10 September was the biggest month ever for Tucson Electric Power’s Renewable Energy Department. Over 500 applications for new solar connections came in and October seems to be keeping pace.
What’s driving this surge? Better financing options for consumers and better information results in an even broader range of customers.
Now Tucsonans are financing solar through leases, new 20-year solar loans, home refinancing, and other means. Recent neighborhood solar home tours showed off all these choices. The trend is also creating jobs (over 8,500 solar jobs in Arizona) while cleaning our air and saving water. What’s not to like?
Some complainers seem set on putting out false information to try and make solar look bad, so let’s set the record straight.
Do you have to be wealthy to get solar? No. TEP’s solar map shows solar installations in every Tucson ZIP code from the foothills to the far southside. And solar is happening in Sierra Vista, Nogales, and all over Southern Arizona.
Can businesses save by going solar? Yes. Businesses from hospitals to veterinarians to churches to bookstores have saved money and helped improve our air and water situation by going solar.
Can solar be installed on apartments? Yes. Many Tucson apartment owners have done just that. Take a look at La Mirada apartments on East Grant for example and there are many others.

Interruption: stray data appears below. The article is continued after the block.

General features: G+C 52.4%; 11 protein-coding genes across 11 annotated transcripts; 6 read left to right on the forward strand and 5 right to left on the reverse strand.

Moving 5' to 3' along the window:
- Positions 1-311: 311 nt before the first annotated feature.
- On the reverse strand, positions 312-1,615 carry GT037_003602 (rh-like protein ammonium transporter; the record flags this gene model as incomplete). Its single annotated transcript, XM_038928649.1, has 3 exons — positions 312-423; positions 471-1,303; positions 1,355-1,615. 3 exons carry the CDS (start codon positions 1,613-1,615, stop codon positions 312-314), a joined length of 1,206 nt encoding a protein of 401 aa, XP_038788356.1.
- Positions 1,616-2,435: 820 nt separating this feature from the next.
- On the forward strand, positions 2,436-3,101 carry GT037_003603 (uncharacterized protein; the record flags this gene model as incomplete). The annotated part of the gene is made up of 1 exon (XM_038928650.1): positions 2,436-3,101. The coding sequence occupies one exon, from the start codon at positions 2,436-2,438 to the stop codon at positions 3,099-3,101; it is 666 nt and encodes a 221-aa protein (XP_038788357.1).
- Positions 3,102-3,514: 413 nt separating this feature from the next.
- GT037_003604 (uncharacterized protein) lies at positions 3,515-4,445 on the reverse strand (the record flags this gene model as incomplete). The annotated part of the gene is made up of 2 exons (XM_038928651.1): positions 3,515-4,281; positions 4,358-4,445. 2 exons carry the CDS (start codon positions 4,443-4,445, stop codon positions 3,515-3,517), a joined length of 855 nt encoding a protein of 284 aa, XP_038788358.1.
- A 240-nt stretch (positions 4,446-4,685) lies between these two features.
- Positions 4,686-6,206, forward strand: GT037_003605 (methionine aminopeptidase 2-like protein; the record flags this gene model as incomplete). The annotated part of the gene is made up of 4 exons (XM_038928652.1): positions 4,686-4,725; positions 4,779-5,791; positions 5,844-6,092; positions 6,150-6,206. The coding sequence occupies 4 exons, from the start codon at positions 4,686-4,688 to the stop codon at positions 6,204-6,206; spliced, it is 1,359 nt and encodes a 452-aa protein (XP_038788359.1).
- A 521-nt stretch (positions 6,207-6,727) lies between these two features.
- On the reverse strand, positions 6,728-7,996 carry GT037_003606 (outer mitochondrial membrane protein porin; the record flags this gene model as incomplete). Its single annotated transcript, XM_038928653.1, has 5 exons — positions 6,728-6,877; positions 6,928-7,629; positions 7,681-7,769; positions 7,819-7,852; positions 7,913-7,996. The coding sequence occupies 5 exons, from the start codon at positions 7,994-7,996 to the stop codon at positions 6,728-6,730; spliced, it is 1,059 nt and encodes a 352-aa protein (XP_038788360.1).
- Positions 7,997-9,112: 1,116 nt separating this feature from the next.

Can solar be installed on subsidized housing? Yes. Check out the New Armory Park apartments on West Congress with their 125 kW solar array on the roof.
Are the tax credits helping people who own their solar panels? Yes. Many studies now show that homes with solar sell faster and for more than similar homes without solar. Owning the panels has some benefits over loans, too.
And what about net metering? This allows folks with solar to sell their excess power to the utility company and get a credit on their bill to offset the power they use when solar doesn’t meet all their needs. Some people call this “running the meter backward.”
Is this a scam that somehow forces non-solar ratepayers to subsidize those with solar? No. Studies in Nevada, Mississippi, and elsewhere now have shown that net metering actually helps all of us by delaying or preventing new power plants, reducing transmission costs, and helping meet peak power needs. Net metering encourages more solar and more solar helps everyone. Under current rules, net metering is limited so it’s not a way to get rich, just break even.
Could Arizona’s solar policy help more low-income people? Sure. Arizona could make it easier for low-income homeowners and businesses to go solar by adopting a PACE program where loans (for energy efficiency, water conservation, or solar) could be paid back with taxes. Community solar programs for neighborhoods could be made legal. And lots of other ideas could make solar even more available.
But let’s not complain about success now. Rather let’s help people get good solid information about Arizona’s best source of energy — our daily dose of sunshine!